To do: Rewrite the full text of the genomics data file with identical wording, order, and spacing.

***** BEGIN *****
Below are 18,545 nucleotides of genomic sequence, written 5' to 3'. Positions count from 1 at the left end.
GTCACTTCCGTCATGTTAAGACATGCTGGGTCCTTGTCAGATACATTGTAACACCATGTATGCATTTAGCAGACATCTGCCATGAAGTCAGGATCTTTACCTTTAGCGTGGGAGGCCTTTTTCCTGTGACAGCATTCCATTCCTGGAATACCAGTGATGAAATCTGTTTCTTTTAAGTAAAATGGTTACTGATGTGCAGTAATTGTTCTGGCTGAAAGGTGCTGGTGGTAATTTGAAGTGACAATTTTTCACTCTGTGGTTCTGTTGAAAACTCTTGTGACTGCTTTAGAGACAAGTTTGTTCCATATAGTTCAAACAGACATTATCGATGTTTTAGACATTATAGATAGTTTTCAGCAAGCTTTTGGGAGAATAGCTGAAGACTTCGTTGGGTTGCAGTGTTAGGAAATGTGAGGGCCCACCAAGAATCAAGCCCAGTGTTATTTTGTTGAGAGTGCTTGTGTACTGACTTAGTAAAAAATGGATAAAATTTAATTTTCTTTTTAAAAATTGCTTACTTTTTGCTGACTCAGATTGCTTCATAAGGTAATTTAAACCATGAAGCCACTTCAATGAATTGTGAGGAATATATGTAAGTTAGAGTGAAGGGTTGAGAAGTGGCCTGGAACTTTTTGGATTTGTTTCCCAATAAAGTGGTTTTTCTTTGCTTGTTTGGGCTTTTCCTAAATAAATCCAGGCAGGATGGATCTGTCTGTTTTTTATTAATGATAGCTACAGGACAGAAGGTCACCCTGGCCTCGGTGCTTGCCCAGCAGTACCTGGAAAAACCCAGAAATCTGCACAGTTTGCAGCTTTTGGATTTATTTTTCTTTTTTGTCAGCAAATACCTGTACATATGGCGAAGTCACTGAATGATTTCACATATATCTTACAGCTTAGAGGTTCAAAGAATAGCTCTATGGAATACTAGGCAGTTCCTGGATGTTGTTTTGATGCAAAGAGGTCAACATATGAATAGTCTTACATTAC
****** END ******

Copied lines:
Below are 18,545 nucleotides of genomic sequence, written 5' to 3'. Positions count from 1 at the left end.
GTCACTTCCGTCATGTTAAGACATGCTGGGTCCTTGTCAGATACATTGTAACACCATGTATGCATTTAGCAGACATCTGCCATGAAGTCAGGATCTTTACCTTTAGCGTGGGAGGCCTTTTTCCTGTGACAGCATTCCATTCCTGGAATACCAGTGATGAAATCTGTTTCTTTTAAGTAAAATGGTTACTGATGTGCAGTAATTGTTCTGGCTGAAAGGTGCTGGTGGTAATTTGAAGTGACAATTTTTCACTCTGTGGTTCTGTTGAAAACTCTTGTGACTGCTTTAGAGACAAGTTTGTTCCATATAGTTCAAACAGACATTATCGATGTTTTAGACATTATAGATAGTTTTCAGCAAGCTTTTGGGAGAATAGCTGAAGACTTCGTTGGGTTGCAGTGTTAGGAAATGTGAGGGCCCACCAAGAATCAAGCCCAGTGTTATTTTGTTGAGAGTGCTTGTGTACTGACTTAGTAAAAAATGGATAAAATTTAATTTTCTTTTTAAAAATTGCTTACTTTTTGCTGACTCAGATTGCTTCATAAGGTAATTTAAACCATGAAGCCACTTCAATGAATTGTGAGGAATATATGTAAGTTAGAGTGAAGGGTTGAGAAGTGGCCTGGAACTTTTTGGATTTGTTTCCCAATAAAGTGGTTTTTCTTTGCTTGTTTGGGCTTTTCCTAAATAAATCCAGGCAGGATGGATCTGTCTGTTTTTTATTAATGATAGCTACAGGACAGAAGGTCACCCTGGCCTCGGTGCTTGCCCAGCAGTACCTGGAAAAACCCAGAAATCTGCACAGTTTGCAGCTTTTGGATTTATTTTTCTTTTTTGTCAGCAAATACCTGTACATATGGCGAAGTCACTGAATGATTTCACATATATCTTACAGCTTAGAGGTTCAAAGAATAGCTCTATGGAATACTAGGCAGTTCCTGGATGTTGTTTTGATGCAAAGAGGTCAACATATGAATAGTCTTACATTAC